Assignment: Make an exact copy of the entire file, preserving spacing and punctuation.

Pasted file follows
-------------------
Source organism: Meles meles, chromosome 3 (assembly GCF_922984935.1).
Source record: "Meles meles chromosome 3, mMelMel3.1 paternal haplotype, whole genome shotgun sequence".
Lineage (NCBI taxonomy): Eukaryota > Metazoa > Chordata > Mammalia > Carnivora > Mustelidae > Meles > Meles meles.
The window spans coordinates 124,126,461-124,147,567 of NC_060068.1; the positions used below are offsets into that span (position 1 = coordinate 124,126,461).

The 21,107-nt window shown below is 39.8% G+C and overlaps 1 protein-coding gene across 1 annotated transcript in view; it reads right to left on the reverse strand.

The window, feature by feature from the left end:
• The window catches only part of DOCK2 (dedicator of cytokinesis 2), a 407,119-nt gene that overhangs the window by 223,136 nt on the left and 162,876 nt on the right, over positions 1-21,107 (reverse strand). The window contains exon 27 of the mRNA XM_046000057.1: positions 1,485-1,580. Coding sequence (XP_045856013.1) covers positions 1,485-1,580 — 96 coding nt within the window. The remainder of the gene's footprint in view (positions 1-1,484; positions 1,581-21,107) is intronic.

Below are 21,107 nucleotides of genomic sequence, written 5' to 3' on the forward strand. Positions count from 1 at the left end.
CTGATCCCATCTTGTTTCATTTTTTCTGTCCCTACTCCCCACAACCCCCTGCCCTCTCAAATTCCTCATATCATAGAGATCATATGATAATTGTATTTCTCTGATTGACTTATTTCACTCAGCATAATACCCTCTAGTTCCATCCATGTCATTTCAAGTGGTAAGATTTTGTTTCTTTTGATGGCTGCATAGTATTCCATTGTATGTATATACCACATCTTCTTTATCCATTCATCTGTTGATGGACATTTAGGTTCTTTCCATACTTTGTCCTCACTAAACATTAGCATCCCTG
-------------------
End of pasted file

Source organism: Meles meles, chromosome 3 (assembly GCF_922984935.1).
Source record: "Meles meles chromosome 3, mMelMel3.1 paternal haplotype, whole genome shotgun sequence".
Lineage (NCBI taxonomy): Eukaryota > Metazoa > Chordata > Mammalia > Carnivora > Mustelidae > Meles > Meles meles.
The window spans coordinates 124,126,461-124,147,567 of NC_060068.1; the positions used below are offsets into that span (position 1 = coordinate 124,126,461).

The 21,107-nt window shown below is 39.8% G+C and overlaps 1 protein-coding gene across 1 annotated transcript in view; it reads right to left on the reverse strand.

The window, feature by feature from the left end:
• The window catches only part of DOCK2 (dedicator of cytokinesis 2), a 407,119-nt gene that overhangs the window by 223,136 nt on the left and 162,876 nt on the right, over positions 1-21,107 (reverse strand). The window contains exon 27 of the mRNA XM_046000057.1: positions 1,485-1,580. Coding sequence (XP_045856013.1) covers positions 1,485-1,580 — 96 coding nt within the window. The remainder of the gene's footprint in view (positions 1-1,484; positions 1,581-21,107) is intronic.

Below are 21,107 nucleotides of genomic sequence, written 5' to 3' on the forward strand. Positions count from 1 at the left end.
CTGATCCCATCTTGTTTCATTTTTTCTGTCCCTACTCCCCACAACCCCCTGCCCTCTCAAATTCCTCATATCATAGAGATCATATGATAATTGTATTTCTCTGATTGACTTATTTCACTCAGCATAATACCCTCTAGTTCCATCCATGTCATTTCAAGTGGTAAGATTTTGTTTCTTTTGATGGCTGCATAGTATTCCATTGTATGTATATACCACATCTTCTTTATCCATTCATCTGTTGATGGACATTTAGGTTCTTTCCATACTTTGTCCTCACTAAACATTAGCATCCCTG